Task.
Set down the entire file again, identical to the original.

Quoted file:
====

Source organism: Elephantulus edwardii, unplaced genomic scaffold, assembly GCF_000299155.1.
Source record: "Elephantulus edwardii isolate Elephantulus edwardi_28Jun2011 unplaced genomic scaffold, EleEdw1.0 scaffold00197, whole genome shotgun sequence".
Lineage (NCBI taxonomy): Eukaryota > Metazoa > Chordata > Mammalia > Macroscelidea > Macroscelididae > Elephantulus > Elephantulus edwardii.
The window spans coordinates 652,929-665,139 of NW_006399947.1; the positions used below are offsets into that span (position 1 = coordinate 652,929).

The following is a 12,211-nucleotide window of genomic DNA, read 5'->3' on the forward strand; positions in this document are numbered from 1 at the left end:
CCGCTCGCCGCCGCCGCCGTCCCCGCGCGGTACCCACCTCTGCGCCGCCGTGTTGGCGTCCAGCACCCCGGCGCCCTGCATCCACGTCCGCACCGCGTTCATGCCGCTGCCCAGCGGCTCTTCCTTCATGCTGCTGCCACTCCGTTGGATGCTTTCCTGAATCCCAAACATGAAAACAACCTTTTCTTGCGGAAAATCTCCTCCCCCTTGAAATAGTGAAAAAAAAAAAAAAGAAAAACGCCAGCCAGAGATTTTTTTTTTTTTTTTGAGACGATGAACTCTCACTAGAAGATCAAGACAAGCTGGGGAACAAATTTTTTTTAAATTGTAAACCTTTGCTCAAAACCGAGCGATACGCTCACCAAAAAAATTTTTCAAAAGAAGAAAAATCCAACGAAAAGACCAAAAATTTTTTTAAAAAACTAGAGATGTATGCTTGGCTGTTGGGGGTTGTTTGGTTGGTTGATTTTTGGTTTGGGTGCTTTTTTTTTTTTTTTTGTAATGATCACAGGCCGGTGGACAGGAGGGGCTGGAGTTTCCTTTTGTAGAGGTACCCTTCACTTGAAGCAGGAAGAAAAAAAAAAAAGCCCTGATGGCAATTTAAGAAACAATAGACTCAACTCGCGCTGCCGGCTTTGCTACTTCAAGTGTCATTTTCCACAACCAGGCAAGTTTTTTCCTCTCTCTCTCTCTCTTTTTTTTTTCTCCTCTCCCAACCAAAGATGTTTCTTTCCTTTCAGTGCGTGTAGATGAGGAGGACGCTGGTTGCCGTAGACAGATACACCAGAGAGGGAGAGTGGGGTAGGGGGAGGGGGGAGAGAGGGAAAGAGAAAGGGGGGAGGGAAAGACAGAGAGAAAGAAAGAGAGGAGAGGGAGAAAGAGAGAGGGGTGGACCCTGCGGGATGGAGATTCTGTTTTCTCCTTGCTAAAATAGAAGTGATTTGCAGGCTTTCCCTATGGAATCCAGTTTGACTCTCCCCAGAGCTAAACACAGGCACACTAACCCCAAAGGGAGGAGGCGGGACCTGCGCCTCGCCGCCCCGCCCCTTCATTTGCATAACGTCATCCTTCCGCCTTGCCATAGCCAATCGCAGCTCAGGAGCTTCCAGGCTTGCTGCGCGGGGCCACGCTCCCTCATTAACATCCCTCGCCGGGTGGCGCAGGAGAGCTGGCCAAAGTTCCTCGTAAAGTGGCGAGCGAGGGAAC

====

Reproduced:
Source organism: Elephantulus edwardii, unplaced genomic scaffold, assembly GCF_000299155.1.
Source record: "Elephantulus edwardii isolate Elephantulus edwardi_28Jun2011 unplaced genomic scaffold, EleEdw1.0 scaffold00197, whole genome shotgun sequence".
Lineage (NCBI taxonomy): Eukaryota > Metazoa > Chordata > Mammalia > Macroscelidea > Macroscelididae > Elephantulus > Elephantulus edwardii.
The window spans coordinates 652,929-665,139 of NW_006399947.1; the positions used below are offsets into that span (position 1 = coordinate 652,929).

The following is a 12,211-nucleotide window of genomic DNA, read 5'->3' on the forward strand; positions in this document are numbered from 1 at the left end:
CCGCTCGCCGCCGCCGCCGTCCCCGCGCGGTACCCACCTCTGCGCCGCCGTGTTGGCGTCCAGCACCCCGGCGCCCTGCATCCACGTCCGCACCGCGTTCATGCCGCTGCCCAGCGGCTCTTCCTTCATGCTGCTGCCACTCCGTTGGATGCTTTCCTGAATCCCAAACATGAAAACAACCTTTTCTTGCGGAAAATCTCCTCCCCCTTGAAATAGTGAAAAAAAAAAAAAAGAAAAACGCCAGCCAGAGATTTTTTTTTTTTTTTTGAGACGATGAACTCTCACTAGAAGATCAAGACAAGCTGGGGAACAAATTTTTTTTAAATTGTAAACCTTTGCTCAAAACCGAGCGATACGCTCACCAAAAAAATTTTTCAAAAGAAGAAAAATCCAACGAAAAGACCAAAAATTTTTTTAAAAAACTAGAGATGTATGCTTGGCTGTTGGGGGTTGTTTGGTTGGTTGATTTTTGGTTTGGGTGCTTTTTTTTTTTTTTTTGTAATGATCACAGGCCGGTGGACAGGAGGGGCTGGAGTTTCCTTTTGTAGAGGTACCCTTCACTTGAAGCAGGAAGAAAAAAAAAAAAGCCCTGATGGCAATTTAAGAAACAATAGACTCAACTCGCGCTGCCGGCTTTGCTACTTCAAGTGTCATTTTCCACAACCAGGCAAGTTTTTTCCTCTCTCTCTCTCTCTTTTTTTTTTCTCCTCTCCCAACCAAAGATGTTTCTTTCCTTTCAGTGCGTGTAGATGAGGAGGACGCTGGTTGCCGTAGACAGATACACCAGAGAGGGAGAGTGGGGTAGGGGGAGGGGGGAGAGAGGGAAAGAGAAAGGGGGGAGGGAAAGACAGAGAGAAAGAAAGAGAGGAGAGGGAGAAAGAGAGAGGGGTGGACCCTGCGGGATGGAGATTCTGTTTTCTCCTTGCTAAAATAGAAGTGATTTGCAGGCTTTCCCTATGGAATCCAGTTTGACTCTCCCCAGAGCTAAACACAGGCACACTAACCCCAAAGGGAGGAGGCGGGACCTGCGCCTCGCCGCCCCGCCCCTTCATTTGCATAACGTCATCCTTCCGCCTTGCCATAGCCAATCGCAGCTCAGGAGCTTCCAGGCTTGCTGCGCGGGGCCACGCTCCCTCATTAACATCCCTCGCCGGGTGGCGCAGGAGAGCTGGCCAAAGTTCCTCGTAAAGTGGCGAGCGAGGGAAC